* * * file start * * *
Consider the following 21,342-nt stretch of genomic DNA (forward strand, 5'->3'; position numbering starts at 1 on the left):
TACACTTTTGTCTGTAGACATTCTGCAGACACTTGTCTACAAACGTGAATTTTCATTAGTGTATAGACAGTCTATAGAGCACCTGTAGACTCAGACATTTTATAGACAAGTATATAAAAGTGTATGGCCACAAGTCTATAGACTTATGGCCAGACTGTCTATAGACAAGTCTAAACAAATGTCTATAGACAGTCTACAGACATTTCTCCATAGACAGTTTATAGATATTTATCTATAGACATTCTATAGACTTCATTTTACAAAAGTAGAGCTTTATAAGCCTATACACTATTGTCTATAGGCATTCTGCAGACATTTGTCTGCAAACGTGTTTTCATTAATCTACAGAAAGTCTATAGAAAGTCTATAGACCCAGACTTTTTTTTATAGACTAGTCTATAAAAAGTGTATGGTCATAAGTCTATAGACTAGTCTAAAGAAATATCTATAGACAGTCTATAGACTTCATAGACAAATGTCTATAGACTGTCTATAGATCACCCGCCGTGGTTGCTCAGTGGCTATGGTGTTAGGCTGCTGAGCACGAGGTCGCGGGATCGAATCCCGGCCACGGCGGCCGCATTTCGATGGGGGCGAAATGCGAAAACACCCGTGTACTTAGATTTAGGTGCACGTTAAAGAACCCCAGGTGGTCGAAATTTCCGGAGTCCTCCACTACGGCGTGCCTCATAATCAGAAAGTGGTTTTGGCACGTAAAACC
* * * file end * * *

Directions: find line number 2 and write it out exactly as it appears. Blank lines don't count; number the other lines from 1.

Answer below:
TACACTTTTGTCTGTAGACATTCTGCAGACACTTGTCTACAAACGTGAATTTTCATTAGTGTATAGACAGTCTATAGAGCACCTGTAGACTCAGACATTTTATAGACAAGTATATAAAAGTGTATGGCCACAAGTCTATAGACTTATGGCCAGACTGTCTATAGACAAGTCTAAACAAATGTCTATAGACAGTCTACAGACATTTCTCCATAGACAGTTTATAGATATTTATCTATAGACATTCTATAGACTTCATTTTACAAAAGTAGAGCTTTATAAGCCTATACACTATTGTCTATAGGCATTCTGCAGACATTTGTCTGCAAACGTGTTTTCATTAATCTACAGAAAGTCTATAGAAAGTCTATAGACCCAGACTTTTTTTTATAGACTAGTCTATAAAAAGTGTATGGTCATAAGTCTATAGACTAGTCTAAAGAAATATCTATAGACAGTCTATAGACTTCATAGACAAATGTCTATAGACTGTCTATAGATCACCCGCCGTGGTTGCTCAGTGGCTATGGTGTTAGGCTGCTGAGCACGAGGTCGCGGGATCGAATCCCGGCCACGGCGGCCGCATTTCGATGGGGGCGAAATGCGAAAACACCCGTGTACTTAGATTTAGGTGCACGTTAAAGAACCCCAGGTGGTCGAAATTTCCGGAGTCCTCCACTACGGCGTGCCTCATAATCAGAAAGTGGTTTTGGCACGTAAAACC